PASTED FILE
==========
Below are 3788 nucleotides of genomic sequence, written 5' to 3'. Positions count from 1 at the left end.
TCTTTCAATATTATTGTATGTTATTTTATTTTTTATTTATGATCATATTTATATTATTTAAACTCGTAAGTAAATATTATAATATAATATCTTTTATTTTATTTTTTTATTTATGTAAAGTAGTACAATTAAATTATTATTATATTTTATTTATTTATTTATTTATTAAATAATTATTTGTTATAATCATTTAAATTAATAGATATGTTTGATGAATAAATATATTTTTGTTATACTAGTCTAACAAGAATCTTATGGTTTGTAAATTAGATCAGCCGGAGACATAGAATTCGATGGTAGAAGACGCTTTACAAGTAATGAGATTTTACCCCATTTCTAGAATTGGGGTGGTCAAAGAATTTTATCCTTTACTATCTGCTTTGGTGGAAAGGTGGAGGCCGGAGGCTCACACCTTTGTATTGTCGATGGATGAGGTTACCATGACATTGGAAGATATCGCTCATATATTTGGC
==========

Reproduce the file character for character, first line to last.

Below are 3788 nucleotides of genomic sequence, written 5' to 3'. Positions count from 1 at the left end.
TCTTTCAATATTATTGTATGTTATTTTATTTTTTATTTATGATCATATTTATATTATTTAAACTCGTAAGTAAATATTATAATATAATATCTTTTATTTTATTTTTTTATTTATGTAAAGTAGTACAATTAAATTATTATTATATTTTATTTATTTATTTATTTATTAAATAATTATTTGTTATAATCATTTAAATTAATAGATATGTTTGATGAATAAATATATTTTTGTTATACTAGTCTAACAAGAATCTTATGGTTTGTAAATTAGATCAGCCGGAGACATAGAATTCGATGGTAGAAGACGCTTTACAAGTAATGAGATTTTACCCCATTTCTAGAATTGGGGTGGTCAAAGAATTTTATCCTTTACTATCTGCTTTGGTGGAAAGGTGGAGGCCGGAGGCTCACACCTTTGTATTGTCGATGGATGAGGTTACCATGACATTGGAAGATATCGCTCATATATTTGGC